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By Catherine McCartney
“The last posting of 2013 on thebrokenelbow.com is given over to Catherine McCartney, whose brother Robert was brutally murdered by the IRA in January 2005 and who gives her own assessment of the Redemptorist priest, Fr Alec Reid who died last November.”
**Please read on >>THE BROKEN ELBOW – ED MOLONEY
28 Jan 2013
The anniversary march was the first since the PSNI said it was opening a new investigation into Bloody Sunday
Up to 3,000 people have attended a march in Derry to mark the 41st anniversary of Bloody Sunday, when 14 civilians were killed after British army paratroopers opened fired on a civil rights demonstration in the Bogside area.
At Free Derry Corner the crowds were addressed by Bernadette McAliskey, who had been the main speaker at the Bloody Sunday rally in 1972.
This was the first commemoration in Derry since the PSNI confirmed last month that it is opening what it says will be a lengthy and complex investigation into the events of 1972.
That decision by the police followed the Saville Public Inquiry into Bloody Sunday and after an apology was given to the victims and their families by British Prime Minister David Cameron in the House of Commons.
Earlier, on the other side of Derry city, several hundred people attended a loyalist protest linked to the ongoing Union flag controversy.
This weekend also marks the 8th anniversary of the killing of Robert McCartney.
He was an innocent man who was attacked when attempting to intervene in a row in a Belfast bar.
The clientele there include a group who had earlier attended a Bloody Sunday commemoration in Derry.
Nobody has ever been brought to justice for Mr McCartney’s murder.
November 02 2012
Padraic Wilson, pictured in 1999
A former IRA leader in the Maze prison in Northern Ireland has been remanded into custody on charges linked to a police investigation into a murder outside a Belfast bar.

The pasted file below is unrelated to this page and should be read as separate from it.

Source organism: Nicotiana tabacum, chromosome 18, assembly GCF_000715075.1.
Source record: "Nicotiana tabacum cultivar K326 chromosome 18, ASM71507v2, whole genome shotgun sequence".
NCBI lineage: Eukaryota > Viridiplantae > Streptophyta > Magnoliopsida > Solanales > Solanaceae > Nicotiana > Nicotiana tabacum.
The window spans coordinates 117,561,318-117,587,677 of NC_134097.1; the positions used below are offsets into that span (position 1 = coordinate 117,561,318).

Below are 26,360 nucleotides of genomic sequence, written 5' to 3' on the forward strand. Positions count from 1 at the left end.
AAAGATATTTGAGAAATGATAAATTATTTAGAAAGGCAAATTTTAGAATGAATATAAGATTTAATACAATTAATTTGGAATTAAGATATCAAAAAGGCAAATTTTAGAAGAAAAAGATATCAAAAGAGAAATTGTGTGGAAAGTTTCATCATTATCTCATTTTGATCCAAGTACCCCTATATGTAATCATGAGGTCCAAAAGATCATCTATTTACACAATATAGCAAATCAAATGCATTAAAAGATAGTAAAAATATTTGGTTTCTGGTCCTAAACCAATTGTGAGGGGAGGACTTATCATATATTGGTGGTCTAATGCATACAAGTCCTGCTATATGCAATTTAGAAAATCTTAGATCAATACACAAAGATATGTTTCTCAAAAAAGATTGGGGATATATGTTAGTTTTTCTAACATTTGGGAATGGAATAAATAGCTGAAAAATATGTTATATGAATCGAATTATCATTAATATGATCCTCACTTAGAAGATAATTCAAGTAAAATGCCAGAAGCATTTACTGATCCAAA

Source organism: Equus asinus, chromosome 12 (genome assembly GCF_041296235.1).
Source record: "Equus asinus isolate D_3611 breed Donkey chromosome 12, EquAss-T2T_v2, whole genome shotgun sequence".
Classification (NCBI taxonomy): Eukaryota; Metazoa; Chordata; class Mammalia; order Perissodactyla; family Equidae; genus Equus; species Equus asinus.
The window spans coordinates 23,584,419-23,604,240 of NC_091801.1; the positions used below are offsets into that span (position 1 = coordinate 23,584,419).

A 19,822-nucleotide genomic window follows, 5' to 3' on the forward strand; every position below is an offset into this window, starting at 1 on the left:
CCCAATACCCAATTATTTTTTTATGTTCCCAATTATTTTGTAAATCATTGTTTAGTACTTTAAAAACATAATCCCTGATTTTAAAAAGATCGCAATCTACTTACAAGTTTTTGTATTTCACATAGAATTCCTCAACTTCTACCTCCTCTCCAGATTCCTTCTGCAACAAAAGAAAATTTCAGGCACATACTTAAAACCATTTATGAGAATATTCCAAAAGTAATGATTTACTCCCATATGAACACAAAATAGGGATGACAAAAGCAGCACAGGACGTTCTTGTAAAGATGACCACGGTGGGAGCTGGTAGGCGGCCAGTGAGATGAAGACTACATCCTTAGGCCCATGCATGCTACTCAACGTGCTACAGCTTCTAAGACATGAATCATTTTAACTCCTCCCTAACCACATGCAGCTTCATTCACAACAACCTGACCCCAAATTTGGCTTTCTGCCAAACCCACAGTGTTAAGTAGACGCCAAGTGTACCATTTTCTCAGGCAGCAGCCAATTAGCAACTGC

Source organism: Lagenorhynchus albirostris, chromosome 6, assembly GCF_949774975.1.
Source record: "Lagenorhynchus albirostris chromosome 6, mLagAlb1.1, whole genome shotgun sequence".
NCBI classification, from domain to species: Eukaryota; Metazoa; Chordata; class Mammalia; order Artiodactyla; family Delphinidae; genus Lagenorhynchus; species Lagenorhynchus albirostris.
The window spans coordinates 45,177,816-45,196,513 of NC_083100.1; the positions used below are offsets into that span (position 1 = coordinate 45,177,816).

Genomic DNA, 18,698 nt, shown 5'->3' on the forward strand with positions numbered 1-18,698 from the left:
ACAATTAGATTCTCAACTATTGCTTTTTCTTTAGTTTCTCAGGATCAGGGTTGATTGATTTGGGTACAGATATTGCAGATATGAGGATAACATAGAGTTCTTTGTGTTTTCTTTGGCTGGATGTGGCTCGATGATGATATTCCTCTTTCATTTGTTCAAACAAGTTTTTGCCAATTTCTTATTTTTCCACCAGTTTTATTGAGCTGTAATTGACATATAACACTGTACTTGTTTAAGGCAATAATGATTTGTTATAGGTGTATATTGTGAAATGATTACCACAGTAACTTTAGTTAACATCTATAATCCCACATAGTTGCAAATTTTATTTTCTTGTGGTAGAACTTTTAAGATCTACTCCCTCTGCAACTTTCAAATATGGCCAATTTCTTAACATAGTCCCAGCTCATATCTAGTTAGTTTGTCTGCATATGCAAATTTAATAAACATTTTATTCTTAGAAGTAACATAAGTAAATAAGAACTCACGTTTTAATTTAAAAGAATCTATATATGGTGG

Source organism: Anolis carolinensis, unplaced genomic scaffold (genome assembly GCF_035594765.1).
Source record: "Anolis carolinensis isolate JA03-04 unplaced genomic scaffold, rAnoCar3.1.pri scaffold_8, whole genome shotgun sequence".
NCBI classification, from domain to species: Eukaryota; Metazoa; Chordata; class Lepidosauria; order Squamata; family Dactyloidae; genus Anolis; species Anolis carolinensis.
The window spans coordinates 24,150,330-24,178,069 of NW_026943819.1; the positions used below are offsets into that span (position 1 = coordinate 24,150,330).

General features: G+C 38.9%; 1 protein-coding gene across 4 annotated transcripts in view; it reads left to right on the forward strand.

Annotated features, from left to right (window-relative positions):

Padraic Wilson was accused of IRA membership and addressing a meeting encouraging support for the organisation.
A detective told Belfast Magistrates’ Court that Wilson, 53, took part in a meeting with the sisters of Robert McCartney, 33, who was stabbed to death outside the pub in 2005. The court was told police were not connecting him to the murder.
Wilson was the leader of IRA prisoners in the Maze in the late 1990s. He was remanded in custody after police expressed fears the political manager would intimidate witnesses, a claim denied by his lawyer Peter Madden. A detective told the court: “The police objections to bail are based on our concerns of interference with witnesses and reoffending.”
He said it is alleged that at the time the offences took place in 2005, the accused, a married father-of-two from Hamill Park in Andersonstown, west Belfast, was reported to be a member of the IRA’s ruling army council.
“He still holds a significant position of influence within portions of the community and because of that we have concerns that there would be interference with witnesses,” the policeman said.
He said six witness statements had been received from Mr McCartney’s sisters and former partner accusing him of involvement in an IRA internal investigation following the murder of Mr McCartney.
The detective said: “It is alleged that Mr Wilson and an unidentified person met with the family in their capacity as members of the IRA and as representatives of the Army Council of the IRA. That role was carrying out an internal investigation into the murder. It is alleged that at least two meetings were held with members of the family and Mr Wilson.”